2012 Annual Science Report
Massachusetts Institute of Technology Reporting | SEP 2011 – AUG 2012
Geochemical Signatures of Multicellular Life
Sterols are essential membrane components of eukaryotes but their structural diversity varies across different eukaryotic lineages. Our research aimed to determine if are any systematic variations in sterol structures between Metazoa and their immediate unicellular relatives. We found that there is a stepwise reduction in production of 24-alkyl sterol on the path toward eumetazoa suggesting an evolutionary preference for C27 sterols among animals and their kin. A major exception to this finding are the Demosponges which produce a structurally diverse array of sterols.
We also completed a study of sediments and oils in the South Oman Salt Basin that reported an array of unusual hydrocarbon patterns that are likely to be biosignatures for early metazoa.
Sterols are essential membrane components of eukaryotes, but their structural diversity varies across different eukaryotic lineages. It is presently unclear if there are any systematic variations in sterol structures between Metazoa and their unicellular relatives. To investigate sterol biosynthesis in these organisms we integrated natural product chemistry and genomics to identify in parallel the suites of sterols produced and the biosynthetic network that produced them. This allows us to view changes in sterol composition both at the biochemical and evolutionary level. We analyzed basal metazoans and their unicellular relatives. The unicellular organisms in this study are from the eukaryotic supergroup Opisthokonta including the free-living choanoflagellate Salpingoeca rosetta, the symbiotic filose amoeboid Capsaspora owczarzaki, and two symbiotic Ichthyosporeans. For comparison we also analyzed the sterols from two basal Metazoa from the phyla Porifera and Ctenophora. Sterols were identified by gas chromatography and mass spectrometry. The choanoflagellate sterols were similar to those in previous reports including three C27 compounds with 2, 3 and 4 double bonds and one C28 compound with three double bonds. Ichthyosporeans are dominated by C27 Δ5, 24 but also produce cholesterol, three C28 sterols and two 4-methyl C27 sterols. Capsaspora produce cholesterol, a tetraunsaturated C27 and two C28 sterols. The poriferan and ctenophore sterol fractions were dominated by cholesterol. Putative biosynthetic pathways were reconstructed from available genomes of these organisms along with a wide taxonomic selection of eukaryotic genomes. We find a stepwise reduction in methylated sterol production on the path toward eumetazoa suggesting an evolutionary preference for C27 sterols among Metazoa and their kin. A major exception to this finding are the Demosponges which produce a structurally diverse array of sterols.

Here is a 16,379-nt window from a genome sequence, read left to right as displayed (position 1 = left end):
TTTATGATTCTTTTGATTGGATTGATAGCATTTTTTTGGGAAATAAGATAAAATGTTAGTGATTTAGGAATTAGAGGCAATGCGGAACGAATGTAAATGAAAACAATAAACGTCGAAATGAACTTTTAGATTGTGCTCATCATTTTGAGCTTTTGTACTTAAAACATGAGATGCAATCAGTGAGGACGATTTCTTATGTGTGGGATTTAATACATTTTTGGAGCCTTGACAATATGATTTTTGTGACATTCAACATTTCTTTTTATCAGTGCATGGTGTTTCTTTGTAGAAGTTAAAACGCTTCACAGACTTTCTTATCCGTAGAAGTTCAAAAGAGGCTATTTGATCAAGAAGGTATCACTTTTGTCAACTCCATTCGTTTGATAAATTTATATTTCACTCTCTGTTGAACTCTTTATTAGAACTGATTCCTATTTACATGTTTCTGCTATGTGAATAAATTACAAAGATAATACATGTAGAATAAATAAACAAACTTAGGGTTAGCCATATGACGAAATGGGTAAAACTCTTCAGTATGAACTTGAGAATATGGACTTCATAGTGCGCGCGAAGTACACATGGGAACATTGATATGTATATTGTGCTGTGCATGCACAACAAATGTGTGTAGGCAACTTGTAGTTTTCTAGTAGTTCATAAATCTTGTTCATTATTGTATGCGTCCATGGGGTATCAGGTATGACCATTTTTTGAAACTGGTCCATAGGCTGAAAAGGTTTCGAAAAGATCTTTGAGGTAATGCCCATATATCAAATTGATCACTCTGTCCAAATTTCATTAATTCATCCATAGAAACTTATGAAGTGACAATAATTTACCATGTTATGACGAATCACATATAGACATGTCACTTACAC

In related work completed during the year we published a study of hydrocarbon molecular fossils preserved in Ediacaran-Cambrian rocks of the South Oman Salt Basin. We found steroids derived from sponges, a new C19 steroid of unknown origin and a branched alkane that resembles those found in the cuticular waxes of insects.
PROJECT INVESTIGATORS:Roger Summons
PROJECT MEMBERS:Emmanuelle Grosjean
RELATED OBJECTIVES:Objective 4.2
Production of complex life.
Environment-dependent, molecular evolution in microorganisms